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Alabama Board of Education codifies “Don’t Say Gay” law

The language reflects a law enacted by the Legislature earlier this year to prevent the discussion or instruction of sexual orientation and gender identity.

STOCK

Teachers at Alabama schools can no longer provide instruction or engage in discussion regarding sexual orientation in kindergarten through fifth grade classrooms, unless it is “developmentally appropriate.”

The Alabama Board of Education voted unanimously Thursday to approve the new language, a requirement of a law enacted by the legislature in the previous session.

The wording of the rule basically follows the exact wording of the legislation, stating that “an individual or group of individuals providing classroom instruction to students in kindergarten through the fifth grade at a public K-12 school shall not engage in classroom discussion or provide classroom instruction regarding sexual orientation or gender identity in a manner that is not age appropriate or developmentally appropriate for students in accordance with state standards.”

That phrasing matches exactly the wording of the legislation. The only other sentence in that portion of the legislation requires the Alabama Board of Education to adopt rules for implementation and enforcement.

The new language in the state department’s education administrative code clarifies that “in determining age or developmental appropriateness, local education agencies may consider, but not be limited to, the Alabama Core Teaching Standards, Rule 290-3-3.04, or any derivation thereof, and the Alabama Educator Code of Ethics.”

But two teachers voiced their opposition to the rule during the public comment portion of the meeting, arguing that the rule still lacks clarity.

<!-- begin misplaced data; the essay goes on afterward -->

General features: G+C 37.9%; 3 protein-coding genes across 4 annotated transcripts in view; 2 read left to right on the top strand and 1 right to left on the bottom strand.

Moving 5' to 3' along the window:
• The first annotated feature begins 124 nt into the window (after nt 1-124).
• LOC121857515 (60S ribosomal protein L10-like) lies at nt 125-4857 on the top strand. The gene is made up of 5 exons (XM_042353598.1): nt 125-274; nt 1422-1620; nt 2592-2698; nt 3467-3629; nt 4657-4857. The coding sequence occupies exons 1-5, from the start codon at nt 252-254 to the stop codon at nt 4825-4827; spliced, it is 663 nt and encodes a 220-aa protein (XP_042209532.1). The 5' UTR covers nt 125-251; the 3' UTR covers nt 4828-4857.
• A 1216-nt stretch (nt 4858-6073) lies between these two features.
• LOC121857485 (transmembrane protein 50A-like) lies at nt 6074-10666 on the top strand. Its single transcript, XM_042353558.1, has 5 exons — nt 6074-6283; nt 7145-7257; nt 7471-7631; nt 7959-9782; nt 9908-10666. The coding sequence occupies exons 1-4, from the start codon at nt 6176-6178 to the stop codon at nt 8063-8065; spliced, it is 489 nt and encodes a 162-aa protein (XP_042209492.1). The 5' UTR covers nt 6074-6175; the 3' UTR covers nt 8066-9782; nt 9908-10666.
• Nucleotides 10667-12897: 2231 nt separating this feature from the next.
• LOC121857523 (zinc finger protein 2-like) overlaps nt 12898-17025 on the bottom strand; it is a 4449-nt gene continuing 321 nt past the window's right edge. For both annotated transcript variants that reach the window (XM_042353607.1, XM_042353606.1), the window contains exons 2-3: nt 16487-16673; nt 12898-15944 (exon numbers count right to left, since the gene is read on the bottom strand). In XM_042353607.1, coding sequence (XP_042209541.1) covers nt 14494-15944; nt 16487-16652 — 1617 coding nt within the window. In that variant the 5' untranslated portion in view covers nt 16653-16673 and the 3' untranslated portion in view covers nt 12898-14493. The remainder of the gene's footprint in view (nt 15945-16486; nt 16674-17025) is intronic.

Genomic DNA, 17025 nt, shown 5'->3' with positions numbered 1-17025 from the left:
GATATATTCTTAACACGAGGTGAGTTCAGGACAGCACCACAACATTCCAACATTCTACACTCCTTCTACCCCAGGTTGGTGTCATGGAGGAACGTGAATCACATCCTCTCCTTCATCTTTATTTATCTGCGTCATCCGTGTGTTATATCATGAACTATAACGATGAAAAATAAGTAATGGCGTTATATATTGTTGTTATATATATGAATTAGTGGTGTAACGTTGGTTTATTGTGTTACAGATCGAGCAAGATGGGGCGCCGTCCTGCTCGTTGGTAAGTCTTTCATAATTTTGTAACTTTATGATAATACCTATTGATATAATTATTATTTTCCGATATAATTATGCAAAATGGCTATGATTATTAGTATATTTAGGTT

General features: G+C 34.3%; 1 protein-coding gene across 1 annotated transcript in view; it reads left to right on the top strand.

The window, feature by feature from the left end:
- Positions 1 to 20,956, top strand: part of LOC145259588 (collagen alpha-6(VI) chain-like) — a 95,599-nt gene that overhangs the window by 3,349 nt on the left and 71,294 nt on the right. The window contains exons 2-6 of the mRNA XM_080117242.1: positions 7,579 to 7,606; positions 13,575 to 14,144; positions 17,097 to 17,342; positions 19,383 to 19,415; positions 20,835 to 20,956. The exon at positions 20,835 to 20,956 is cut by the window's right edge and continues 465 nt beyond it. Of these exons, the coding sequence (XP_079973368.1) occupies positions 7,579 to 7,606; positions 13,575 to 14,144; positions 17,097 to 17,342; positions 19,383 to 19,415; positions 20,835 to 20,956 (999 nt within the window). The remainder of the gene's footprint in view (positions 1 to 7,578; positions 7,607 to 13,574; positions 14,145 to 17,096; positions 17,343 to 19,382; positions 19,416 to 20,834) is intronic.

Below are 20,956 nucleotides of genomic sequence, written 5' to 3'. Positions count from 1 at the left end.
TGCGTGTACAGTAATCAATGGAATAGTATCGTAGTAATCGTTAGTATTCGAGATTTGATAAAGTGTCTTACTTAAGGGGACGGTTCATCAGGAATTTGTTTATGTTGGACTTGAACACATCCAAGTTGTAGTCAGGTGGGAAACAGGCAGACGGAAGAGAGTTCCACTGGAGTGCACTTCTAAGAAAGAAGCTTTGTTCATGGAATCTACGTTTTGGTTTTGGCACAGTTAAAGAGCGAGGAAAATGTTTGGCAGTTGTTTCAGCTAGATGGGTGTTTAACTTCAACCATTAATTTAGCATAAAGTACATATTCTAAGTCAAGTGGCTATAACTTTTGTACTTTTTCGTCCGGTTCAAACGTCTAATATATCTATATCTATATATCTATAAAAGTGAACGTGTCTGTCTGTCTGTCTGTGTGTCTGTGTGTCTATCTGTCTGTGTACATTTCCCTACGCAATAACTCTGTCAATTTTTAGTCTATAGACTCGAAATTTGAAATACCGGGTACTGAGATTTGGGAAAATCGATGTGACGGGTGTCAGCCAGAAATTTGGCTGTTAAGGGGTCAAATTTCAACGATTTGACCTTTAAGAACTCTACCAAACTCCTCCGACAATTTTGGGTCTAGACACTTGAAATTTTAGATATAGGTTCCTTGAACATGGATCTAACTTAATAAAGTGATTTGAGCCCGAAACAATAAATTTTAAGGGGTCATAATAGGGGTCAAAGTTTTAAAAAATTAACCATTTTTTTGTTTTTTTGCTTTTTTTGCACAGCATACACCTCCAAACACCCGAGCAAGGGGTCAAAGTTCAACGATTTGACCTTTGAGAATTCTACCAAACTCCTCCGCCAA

“The consequences listed in the rule are too severe to allow for anything other than perfect clarity, said Rachel Mobley, a former AP English teacher. “If left unrevised, an aggressive parent complaint could result in an invaluable teacher’s or counselor’s termination and loss of certification. 

“It would comfort teachers to know that any investigation’s results would not be based on subjective language. It would ensure a safer, more inclusive classroom environment for the LGBTQ students, and it would help avoid costly litigation in the event that a teacher is terminated unlawfully due to the subjective nature of this rule.”

However, the language of the rule does not contain any punitive measures, but instead requires any punitive measures taken by local education agencies to be reported to the state board. The sole subsection of the rule states that “a violation of this subdivision which results in any local education agency employee, who holds an Alabama certificate or license, being terminated, non-renewed, resigning, being placed on administrative leave, or receiving any other disciplinary action shall be reported to the State Superintendent of Education …”

Tuscaloosa teacher Dana Pig criticized the merit of the rule, saying that “criminalizing a robust discussion, age appropriate yet robust discussion, about very important topics like sexuality, race, and forcing educators to sell lies to children in the form of half-truths is poisoning our communities and continuously dividing us.”

No board members commented on the bill before unanimously voting to approve the language.

Jacob Holmes is a reporter at the Alabama Political Reporter. You can reach him at jholmes@alreporter.com

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